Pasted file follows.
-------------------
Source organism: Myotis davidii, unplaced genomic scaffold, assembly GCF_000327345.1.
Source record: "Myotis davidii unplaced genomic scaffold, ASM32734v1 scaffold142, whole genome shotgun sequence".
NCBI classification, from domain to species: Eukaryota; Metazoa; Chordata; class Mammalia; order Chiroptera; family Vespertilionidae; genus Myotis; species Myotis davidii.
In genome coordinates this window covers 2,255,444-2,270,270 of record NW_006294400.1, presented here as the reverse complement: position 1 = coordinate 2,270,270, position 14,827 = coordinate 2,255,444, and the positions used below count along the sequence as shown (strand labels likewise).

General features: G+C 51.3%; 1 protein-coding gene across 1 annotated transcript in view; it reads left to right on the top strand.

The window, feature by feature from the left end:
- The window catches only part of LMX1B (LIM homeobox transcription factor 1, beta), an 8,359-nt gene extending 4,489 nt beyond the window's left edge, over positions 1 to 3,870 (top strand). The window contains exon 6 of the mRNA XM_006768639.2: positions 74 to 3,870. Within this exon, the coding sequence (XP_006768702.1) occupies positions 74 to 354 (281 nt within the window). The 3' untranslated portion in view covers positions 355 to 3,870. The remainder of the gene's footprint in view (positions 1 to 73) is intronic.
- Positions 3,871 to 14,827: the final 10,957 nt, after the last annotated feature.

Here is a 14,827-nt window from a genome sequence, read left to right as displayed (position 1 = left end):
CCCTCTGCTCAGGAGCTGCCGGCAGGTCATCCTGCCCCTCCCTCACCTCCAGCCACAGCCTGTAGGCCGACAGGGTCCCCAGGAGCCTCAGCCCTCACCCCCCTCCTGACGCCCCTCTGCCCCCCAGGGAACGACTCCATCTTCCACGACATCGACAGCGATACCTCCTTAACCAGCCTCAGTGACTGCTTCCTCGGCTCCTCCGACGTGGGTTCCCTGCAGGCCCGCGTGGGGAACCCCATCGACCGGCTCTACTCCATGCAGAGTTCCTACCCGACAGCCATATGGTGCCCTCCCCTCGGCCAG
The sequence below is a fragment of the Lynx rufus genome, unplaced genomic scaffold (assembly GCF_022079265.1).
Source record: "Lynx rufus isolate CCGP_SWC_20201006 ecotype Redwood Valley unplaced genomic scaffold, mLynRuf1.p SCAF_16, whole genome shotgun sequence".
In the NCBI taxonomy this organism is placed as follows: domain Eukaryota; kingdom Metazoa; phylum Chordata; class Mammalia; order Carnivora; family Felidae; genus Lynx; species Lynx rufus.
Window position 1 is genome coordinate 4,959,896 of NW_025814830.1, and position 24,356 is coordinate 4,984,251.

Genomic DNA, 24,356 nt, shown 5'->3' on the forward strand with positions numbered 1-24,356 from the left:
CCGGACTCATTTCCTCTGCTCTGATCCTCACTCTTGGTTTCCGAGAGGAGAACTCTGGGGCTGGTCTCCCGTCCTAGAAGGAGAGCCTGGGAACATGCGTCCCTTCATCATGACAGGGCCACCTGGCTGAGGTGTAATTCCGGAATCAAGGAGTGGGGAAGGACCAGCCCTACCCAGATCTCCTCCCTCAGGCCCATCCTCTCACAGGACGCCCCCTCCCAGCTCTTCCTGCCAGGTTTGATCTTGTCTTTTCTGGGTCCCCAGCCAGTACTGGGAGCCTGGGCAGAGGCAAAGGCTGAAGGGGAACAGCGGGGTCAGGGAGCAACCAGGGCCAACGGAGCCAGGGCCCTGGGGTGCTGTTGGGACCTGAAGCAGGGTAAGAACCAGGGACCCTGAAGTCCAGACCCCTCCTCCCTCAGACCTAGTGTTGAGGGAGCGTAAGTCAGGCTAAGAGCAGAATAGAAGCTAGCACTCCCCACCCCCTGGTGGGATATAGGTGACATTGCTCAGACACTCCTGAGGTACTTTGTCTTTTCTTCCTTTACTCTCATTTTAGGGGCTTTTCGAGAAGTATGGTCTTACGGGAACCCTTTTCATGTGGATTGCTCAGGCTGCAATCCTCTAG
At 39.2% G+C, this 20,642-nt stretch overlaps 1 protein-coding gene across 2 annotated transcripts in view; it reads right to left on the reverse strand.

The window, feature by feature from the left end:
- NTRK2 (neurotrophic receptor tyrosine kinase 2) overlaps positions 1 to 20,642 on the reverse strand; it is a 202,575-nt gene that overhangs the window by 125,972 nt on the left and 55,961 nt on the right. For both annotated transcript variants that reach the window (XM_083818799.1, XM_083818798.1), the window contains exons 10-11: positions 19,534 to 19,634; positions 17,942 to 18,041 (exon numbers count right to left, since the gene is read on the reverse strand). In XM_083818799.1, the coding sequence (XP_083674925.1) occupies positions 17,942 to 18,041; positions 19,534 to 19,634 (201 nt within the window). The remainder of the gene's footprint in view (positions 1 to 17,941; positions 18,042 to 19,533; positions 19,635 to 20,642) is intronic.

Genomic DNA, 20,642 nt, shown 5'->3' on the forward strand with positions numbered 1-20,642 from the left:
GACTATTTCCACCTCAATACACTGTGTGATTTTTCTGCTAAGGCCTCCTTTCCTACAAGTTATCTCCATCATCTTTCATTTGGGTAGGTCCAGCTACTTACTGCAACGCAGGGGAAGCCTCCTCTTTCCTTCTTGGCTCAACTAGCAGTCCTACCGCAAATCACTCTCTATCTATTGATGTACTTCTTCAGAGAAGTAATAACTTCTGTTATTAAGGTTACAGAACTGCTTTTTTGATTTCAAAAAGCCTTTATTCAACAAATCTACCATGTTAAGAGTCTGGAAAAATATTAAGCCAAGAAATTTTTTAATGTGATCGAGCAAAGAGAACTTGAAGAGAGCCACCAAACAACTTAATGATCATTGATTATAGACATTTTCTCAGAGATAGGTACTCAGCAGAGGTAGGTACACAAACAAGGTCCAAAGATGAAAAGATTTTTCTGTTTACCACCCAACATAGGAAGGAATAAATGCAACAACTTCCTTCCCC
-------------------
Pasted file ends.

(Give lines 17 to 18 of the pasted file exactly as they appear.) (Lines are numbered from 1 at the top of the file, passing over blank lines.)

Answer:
At 39.2% G+C, this 20,642-nt stretch overlaps 1 protein-coding gene across 2 annotated transcripts in view; it reads right to left on the reverse strand.

The window, feature by feature from the left end: